Everyone is Vulnerable

If you have ever taken a psych class you are probably familiar with this pyramid. It’s Maslow’s Theory of Human Motivation. This theory explains humans’ basic psychological needs like water, shelter and food, up to needs such as acceptance, purpose and inner-potential. For a human to be fully healthy in body and mind they need all of these areas to be filled.

Graphics sourced from Love True’s Professional Training on Domestic Sex Trafficking

Graphics sourced from Love True’s Professional Training on Domestic Sex Trafficking

But as we know, for most, maybe even all, humans don’t have all these areas fulfilled. This leaves us having vulnerable areas in varying levels depending on which section of the pyramid we are missing and which sections are combined. For instance, if you are homeless and hungry, your most basic needs are not being met, leaving you vulnerable in the area of “Psychological Needs”. On the other hand you could have plenty of food and a beautiful, safe home but still feel like you are unloved and alone. This would leave you vulnerable in the “Love and Belonging” section. Any person can have vulnerabilities in any given section in any combination.

I am passionate about this topic because I have noticed that most people think if they have the bottom three, or even just two, sections of the pyramid fulfilled that they are not vulnerable. But they, unfortunately, are very wrong. Even though their vulnerabilities are not as clearly seen by those around them, they are deeply rooted within the person and some people can detect them. Hopefully in some cases those people are caring peers or individuals in their lives but some could be those who want to exploit these vulnerabilities.

Graphics sourced from Love True’s Professional Training on Domestic Sex Trafficking

Graphics sourced from Love True’s Professional Training on Domestic Sex Trafficking

In the population of those who would exploit those vulnerabilities are pimps, traffickers or controllers. (Which are the same: according to federal and NJ state law, anyone who uses force, fraud or coercion in selling someone in commercial sex is considered a sex trafficker). Traffickers target those with vulnerabilities and then exploit them by selling them for sex or sex acts. Here is how one trafficker used Maslow's Theory of Human Motivation to exploit those vulnerabilities.

Graphics sourced from Love True’s Professional Training on Domestic Sex Trafficking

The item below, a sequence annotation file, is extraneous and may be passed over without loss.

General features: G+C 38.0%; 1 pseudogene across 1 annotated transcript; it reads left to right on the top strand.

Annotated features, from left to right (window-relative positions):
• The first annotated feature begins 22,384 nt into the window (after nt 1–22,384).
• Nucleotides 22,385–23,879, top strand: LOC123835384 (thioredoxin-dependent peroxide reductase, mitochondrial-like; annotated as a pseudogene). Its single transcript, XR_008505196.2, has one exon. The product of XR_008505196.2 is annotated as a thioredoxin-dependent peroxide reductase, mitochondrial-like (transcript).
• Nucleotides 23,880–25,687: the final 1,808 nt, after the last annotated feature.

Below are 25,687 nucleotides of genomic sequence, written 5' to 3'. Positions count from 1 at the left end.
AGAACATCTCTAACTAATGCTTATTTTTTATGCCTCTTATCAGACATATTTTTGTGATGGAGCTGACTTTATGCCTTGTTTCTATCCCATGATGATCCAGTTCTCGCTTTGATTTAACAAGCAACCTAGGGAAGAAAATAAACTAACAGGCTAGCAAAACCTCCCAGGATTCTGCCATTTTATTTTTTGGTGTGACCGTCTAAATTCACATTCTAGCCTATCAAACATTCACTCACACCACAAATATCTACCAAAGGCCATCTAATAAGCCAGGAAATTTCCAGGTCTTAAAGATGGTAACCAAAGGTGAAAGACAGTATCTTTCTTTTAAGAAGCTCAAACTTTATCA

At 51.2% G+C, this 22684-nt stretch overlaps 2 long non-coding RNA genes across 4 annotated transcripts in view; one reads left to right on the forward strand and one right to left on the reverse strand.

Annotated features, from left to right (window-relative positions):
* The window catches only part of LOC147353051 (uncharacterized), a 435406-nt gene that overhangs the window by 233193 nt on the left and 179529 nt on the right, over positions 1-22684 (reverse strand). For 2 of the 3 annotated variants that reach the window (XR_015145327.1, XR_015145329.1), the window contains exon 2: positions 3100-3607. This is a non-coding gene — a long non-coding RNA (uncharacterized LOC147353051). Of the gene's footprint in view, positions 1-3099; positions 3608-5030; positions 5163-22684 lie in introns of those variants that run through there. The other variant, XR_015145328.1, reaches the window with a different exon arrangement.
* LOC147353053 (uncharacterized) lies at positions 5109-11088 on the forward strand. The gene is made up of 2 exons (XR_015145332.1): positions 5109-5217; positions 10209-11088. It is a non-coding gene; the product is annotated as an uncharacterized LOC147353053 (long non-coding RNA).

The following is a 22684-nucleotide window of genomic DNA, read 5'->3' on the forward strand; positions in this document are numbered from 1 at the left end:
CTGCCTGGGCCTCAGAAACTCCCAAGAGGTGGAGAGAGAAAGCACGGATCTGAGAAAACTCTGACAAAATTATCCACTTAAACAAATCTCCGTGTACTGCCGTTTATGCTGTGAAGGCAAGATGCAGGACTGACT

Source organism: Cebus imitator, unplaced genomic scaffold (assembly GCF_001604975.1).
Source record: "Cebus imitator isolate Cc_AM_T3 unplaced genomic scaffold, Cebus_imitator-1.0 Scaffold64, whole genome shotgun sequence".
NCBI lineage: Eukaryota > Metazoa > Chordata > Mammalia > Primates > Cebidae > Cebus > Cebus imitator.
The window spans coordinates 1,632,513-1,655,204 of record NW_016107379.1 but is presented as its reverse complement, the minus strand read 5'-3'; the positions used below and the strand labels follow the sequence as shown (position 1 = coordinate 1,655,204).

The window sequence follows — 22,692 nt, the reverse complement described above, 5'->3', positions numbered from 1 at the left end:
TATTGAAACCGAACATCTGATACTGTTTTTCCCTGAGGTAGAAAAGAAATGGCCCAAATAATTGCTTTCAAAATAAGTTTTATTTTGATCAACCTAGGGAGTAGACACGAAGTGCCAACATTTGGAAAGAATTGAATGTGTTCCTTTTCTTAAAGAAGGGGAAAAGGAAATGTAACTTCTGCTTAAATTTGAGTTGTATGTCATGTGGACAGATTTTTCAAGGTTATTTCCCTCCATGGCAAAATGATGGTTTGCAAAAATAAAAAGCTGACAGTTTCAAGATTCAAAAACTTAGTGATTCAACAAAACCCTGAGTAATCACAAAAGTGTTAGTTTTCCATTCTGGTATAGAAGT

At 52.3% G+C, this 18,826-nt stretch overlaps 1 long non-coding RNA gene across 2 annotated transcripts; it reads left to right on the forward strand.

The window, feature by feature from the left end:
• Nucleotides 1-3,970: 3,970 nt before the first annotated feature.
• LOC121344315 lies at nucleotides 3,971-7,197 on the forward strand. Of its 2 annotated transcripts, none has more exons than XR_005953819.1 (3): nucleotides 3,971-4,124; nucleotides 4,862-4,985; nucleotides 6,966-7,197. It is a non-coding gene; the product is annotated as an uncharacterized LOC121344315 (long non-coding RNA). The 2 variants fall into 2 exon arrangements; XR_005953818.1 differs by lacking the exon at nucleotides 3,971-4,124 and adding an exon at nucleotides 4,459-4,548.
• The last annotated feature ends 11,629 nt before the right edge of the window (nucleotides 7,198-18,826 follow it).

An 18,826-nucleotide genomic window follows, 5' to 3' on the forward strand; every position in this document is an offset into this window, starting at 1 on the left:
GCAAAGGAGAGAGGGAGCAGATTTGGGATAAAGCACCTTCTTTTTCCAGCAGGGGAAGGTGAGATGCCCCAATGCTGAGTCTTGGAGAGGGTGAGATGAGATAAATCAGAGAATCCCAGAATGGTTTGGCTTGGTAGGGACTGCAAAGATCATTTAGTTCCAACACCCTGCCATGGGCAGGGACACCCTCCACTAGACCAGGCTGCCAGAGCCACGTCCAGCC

Graphics sourced from Love True’s Professional Training on Domestic Sex Trafficking

He is basically saying that whatever this person is missing from their lives he will attempt to fill in order to take advantage of that person. This is seen as a more effective form of recruitment because then their victim has dependency and may even love or trust their perpetrator. This also contributes to Stockholm Syndrome which is common among victims of abuse and or kidnapping/hostage situations. This syndrome is when the victim has loving feelings for their abuser/captor; a survival technique.

Because of recruitment methods such as this one, people from all ages, genders, ethnicities, and socioeconomic statuses can be trafficked. This is all the more reason to be aware of our own vulnerabilities and those who are in our lives, whether they be our family, friends, coworkers, school mates or even neighbors. If we can fill those vulnerable areas by being a friend or helping support a struggling family we could potentially rescue them from the sights of an exploiter. This can play a major role in someone being vulnerable to exploitation in general, not just trafficking.

A survivor leader that we’ve worked with at Love True once told me that if someone, even just one had said something when they saw the suspicious activities going on that her experience of being exploited by a neighbor may have been prevented. So, if it’s that simple, if the answer to a massive social injustice is to care for those around you and help fill vulnerable areas than why don’t we do it? Awareness. People do not know just how important it is and what effect they may have on those around them. Our actions and words have power and they have the power to possibly prevent someone's life from being stolen in one way or another. So next time you see something, be sure to say something. When you notice a lacking area in a life ask yourself, “can I help fill it”. Know that you can make all the difference in someone’s life just by being aware of their life and choosing to act against exploitation.


If you know someone who is at risk or is being sex trafficked please call the National Sex Trafficking Hotline 888-3737-888